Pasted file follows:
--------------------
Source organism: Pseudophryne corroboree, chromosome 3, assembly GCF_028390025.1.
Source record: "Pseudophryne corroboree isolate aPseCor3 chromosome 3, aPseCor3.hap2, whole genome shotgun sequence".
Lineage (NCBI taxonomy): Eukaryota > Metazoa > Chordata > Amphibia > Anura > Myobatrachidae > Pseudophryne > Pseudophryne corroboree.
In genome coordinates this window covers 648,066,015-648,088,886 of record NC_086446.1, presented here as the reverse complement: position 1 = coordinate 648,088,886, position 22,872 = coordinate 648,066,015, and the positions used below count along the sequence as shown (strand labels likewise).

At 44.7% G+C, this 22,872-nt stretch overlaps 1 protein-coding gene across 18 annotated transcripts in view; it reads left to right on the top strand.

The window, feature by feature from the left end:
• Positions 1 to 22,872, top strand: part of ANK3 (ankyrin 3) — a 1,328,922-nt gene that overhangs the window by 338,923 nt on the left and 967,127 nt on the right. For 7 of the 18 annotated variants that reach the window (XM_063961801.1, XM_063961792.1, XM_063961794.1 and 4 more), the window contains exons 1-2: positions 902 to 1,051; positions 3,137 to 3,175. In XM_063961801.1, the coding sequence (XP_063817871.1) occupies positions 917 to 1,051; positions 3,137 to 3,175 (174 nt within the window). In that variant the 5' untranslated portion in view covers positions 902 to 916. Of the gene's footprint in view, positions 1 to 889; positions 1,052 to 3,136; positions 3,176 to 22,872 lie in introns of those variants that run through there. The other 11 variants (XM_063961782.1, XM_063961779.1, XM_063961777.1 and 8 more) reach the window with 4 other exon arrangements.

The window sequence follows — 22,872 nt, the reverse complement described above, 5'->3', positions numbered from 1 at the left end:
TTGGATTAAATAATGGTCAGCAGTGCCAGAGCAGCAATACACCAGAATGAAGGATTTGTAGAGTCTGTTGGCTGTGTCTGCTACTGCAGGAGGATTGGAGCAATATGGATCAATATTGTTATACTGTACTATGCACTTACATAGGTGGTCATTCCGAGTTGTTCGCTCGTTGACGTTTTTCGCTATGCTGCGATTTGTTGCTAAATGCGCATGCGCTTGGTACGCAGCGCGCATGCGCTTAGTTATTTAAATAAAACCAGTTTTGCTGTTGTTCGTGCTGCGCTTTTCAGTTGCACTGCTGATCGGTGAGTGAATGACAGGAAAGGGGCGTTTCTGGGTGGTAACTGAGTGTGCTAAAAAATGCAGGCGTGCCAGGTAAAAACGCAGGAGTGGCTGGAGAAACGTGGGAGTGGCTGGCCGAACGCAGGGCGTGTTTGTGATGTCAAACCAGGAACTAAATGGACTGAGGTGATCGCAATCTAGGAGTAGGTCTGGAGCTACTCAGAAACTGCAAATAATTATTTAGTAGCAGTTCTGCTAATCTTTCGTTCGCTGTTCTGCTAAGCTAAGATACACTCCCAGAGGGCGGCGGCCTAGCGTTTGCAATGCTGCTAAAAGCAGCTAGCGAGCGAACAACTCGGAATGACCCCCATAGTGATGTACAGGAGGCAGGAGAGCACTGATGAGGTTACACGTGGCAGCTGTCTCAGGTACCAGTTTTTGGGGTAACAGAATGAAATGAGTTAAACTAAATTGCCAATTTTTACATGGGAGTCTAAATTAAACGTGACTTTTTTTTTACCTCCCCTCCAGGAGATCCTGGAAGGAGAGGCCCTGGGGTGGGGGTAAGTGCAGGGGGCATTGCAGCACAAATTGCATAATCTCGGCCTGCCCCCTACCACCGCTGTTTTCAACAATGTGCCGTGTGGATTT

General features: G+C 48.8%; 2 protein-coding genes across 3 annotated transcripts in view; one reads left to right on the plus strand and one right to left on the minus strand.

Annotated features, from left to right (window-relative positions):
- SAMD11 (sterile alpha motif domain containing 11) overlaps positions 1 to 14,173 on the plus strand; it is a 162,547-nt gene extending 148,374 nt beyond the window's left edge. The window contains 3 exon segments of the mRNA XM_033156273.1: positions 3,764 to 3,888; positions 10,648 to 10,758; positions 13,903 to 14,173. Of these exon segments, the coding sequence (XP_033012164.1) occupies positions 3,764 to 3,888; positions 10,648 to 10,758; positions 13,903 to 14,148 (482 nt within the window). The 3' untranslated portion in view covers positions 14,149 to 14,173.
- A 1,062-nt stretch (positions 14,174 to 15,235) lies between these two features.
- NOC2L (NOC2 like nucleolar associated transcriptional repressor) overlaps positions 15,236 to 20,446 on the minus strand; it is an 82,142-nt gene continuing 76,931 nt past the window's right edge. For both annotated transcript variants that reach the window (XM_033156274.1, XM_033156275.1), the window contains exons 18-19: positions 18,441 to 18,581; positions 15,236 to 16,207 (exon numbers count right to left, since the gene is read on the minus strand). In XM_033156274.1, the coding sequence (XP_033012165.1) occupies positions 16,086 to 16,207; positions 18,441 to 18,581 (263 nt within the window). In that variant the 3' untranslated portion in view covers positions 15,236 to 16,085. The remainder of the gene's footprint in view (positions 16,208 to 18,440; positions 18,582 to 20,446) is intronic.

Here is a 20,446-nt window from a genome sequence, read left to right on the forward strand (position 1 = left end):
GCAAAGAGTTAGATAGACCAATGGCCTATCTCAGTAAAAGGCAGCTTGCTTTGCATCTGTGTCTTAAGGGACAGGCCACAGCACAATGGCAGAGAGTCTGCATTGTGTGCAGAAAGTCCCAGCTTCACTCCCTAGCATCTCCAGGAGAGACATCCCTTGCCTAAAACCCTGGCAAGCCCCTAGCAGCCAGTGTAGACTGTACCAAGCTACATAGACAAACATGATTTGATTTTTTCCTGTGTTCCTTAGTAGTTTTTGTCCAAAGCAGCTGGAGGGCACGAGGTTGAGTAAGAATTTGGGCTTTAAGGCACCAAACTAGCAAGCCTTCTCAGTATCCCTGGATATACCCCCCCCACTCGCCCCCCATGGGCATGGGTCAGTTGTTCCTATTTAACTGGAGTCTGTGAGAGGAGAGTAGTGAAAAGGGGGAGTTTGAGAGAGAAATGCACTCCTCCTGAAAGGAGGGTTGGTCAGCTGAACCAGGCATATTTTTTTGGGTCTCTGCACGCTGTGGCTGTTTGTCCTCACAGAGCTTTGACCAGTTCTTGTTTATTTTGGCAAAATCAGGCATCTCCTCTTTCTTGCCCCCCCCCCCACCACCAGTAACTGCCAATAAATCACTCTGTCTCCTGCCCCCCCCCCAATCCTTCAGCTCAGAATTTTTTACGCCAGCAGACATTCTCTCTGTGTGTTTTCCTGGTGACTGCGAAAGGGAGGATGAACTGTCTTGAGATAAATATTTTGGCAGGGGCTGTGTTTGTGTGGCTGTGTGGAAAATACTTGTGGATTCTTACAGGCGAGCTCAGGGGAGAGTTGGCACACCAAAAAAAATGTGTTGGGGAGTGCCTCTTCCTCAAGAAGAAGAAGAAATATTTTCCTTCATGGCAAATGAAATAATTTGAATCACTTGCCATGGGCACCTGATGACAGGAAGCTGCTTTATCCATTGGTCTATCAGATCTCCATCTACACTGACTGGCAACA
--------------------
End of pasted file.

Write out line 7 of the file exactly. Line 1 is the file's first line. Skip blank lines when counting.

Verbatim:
• Positions 1 to 22,872, top strand: part of ANK3 (ankyrin 3) — a 1,328,922-nt gene that overhangs the window by 338,923 nt on the left and 967,127 nt on the right. For 7 of the 18 annotated variants that reach the window (XM_063961801.1, XM_063961792.1, XM_063961794.1 and 4 more), the window contains exons 1-2: positions 902 to 1,051; positions 3,137 to 3,175. In XM_063961801.1, the coding sequence (XP_063817871.1) occupies positions 917 to 1,051; positions 3,137 to 3,175 (174 nt within the window). In that variant the 5' untranslated portion in view covers positions 902 to 916. Of the gene's footprint in view, positions 1 to 889; positions 1,052 to 3,136; positions 3,176 to 22,872 lie in introns of those variants that run through there. The other 11 variants (XM_063961782.1, XM_063961779.1, XM_063961777.1 and 8 more) reach the window with 4 other exon arrangements.